Dangers in Use of Social Media by Law Enforcement

Social media has become an accepted part of our everyday lives. Whether it be t-ball games, holiday pictures, or graduation ceremonies, events and moments can be instantly shared with thousands, even millions of people. This ability to instantaneously broadcast our lives can be a wonderful way to connect with friends and family who might live across the country. Servicemen and women deployed throughout the world can stay up to date with their children through platforms like Skype, Facebook, and Snapchat. But as with most things in life, there is a dark side to these sites and others. Long gone are the days of embarrassing moments being limited to those who witnessed the event in person. Entire collections of videos have been made of people tripping, falling, and otherwise having a bad day. Even crimes are being broadcast over live video feeds, sadly to thousands of eagerly awaiting viewers. But what about those in law enforcement? How does social media affect officers and their jobs?

It is rare to see a group of people out at a restaurant or concert and not see each of them quickly whip out their phones, capture the “perfect” picture, and immediately post to their various social media accounts. But it is not limited to just outside the office. Businesses and employers are being faced with the challenge of addressing issues of employees posting inappropriate comments or pictures, while obviously on the clock. Many employees make no attempt to hide the name of their employer or their occupation. While every profession is important and necessary, it is especially disconcerting to see pictures of first responders acting irresponsibly on duty.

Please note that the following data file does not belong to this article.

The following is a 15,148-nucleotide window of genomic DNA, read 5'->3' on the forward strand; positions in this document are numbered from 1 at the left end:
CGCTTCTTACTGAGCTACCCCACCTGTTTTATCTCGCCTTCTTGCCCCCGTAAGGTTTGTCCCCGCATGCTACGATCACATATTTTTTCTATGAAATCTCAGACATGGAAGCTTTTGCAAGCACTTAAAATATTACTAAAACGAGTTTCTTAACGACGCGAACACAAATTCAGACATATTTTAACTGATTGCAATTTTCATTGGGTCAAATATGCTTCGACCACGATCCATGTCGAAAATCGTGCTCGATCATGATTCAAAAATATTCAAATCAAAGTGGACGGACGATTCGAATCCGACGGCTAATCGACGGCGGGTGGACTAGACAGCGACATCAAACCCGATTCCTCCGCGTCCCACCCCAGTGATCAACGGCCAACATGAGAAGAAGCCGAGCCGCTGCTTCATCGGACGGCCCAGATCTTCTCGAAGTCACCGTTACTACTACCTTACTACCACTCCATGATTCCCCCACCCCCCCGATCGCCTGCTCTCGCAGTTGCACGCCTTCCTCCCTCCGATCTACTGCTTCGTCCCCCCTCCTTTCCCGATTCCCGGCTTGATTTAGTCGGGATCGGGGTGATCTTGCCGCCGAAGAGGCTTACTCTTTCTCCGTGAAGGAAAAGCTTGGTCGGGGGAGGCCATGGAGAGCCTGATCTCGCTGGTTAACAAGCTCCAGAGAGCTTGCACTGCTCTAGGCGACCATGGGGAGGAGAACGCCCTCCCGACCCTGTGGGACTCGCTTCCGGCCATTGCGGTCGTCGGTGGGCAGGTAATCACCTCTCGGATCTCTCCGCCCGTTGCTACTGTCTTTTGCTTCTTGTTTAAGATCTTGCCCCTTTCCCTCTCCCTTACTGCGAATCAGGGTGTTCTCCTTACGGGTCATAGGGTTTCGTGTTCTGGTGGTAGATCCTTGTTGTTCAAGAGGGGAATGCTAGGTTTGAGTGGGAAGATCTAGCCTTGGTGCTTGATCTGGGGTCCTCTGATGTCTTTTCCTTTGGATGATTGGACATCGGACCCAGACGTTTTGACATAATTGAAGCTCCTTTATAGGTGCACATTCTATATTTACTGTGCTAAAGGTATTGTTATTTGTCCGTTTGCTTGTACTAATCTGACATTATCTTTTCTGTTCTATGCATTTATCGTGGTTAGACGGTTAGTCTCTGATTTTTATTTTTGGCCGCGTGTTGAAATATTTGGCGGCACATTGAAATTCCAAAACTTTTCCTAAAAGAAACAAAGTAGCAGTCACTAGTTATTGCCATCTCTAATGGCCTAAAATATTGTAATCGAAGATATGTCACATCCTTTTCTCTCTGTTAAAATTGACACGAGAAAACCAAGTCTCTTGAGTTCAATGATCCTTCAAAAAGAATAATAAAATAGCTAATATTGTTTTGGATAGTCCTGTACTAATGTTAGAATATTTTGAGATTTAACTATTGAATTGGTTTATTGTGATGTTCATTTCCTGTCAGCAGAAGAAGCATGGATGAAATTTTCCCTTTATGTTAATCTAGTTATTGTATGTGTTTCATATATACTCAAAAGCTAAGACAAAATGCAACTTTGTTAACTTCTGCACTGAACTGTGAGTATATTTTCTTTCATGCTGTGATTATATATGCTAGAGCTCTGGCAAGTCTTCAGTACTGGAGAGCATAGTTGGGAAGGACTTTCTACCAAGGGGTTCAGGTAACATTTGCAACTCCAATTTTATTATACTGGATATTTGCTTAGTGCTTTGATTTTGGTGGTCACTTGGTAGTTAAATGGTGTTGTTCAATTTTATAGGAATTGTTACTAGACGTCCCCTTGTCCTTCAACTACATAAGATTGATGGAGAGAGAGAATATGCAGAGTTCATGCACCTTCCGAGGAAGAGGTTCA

But your social media account is your private life, right? Wrong. As soon as you upload that photo of you throwing back tequila shots or comment about that annoying coworker of yours, you have just sent it out to the public for inspection. Say for instance you were completely sober at the start of your shift, and your Facebook photos of your shots were just a joke. But now people are questioning your judgment. Maybe you had a bad shift and commented about it. As friends commiserated, you may have vented about a challenging commander, even to the point of being derogatory. That wasn’t a private conversation you had in a room with your friends; you have placed those comments online, forever.

As crazy as this sounds, there have been numerous accounts of employees posting pictures of their patients, suspects, and clients online, usually with a humorous comment. This jumps across the line of good judgment and over into lawsuit territory. Suspensions and even terminations have occurred due to ill-advised momentary acts meant to get a laugh. It is a blatant abuse of your power as an officer of the law to take a picture of someone and post it in this manner. And the argument of “they shouldn’t have put themselves in a stupid situation” is not a justification. As a police officer, you have been called to be someone people can trust, regardless of the situation. Any credibility you may have can be wiped out in one moment of social media irresponsibility.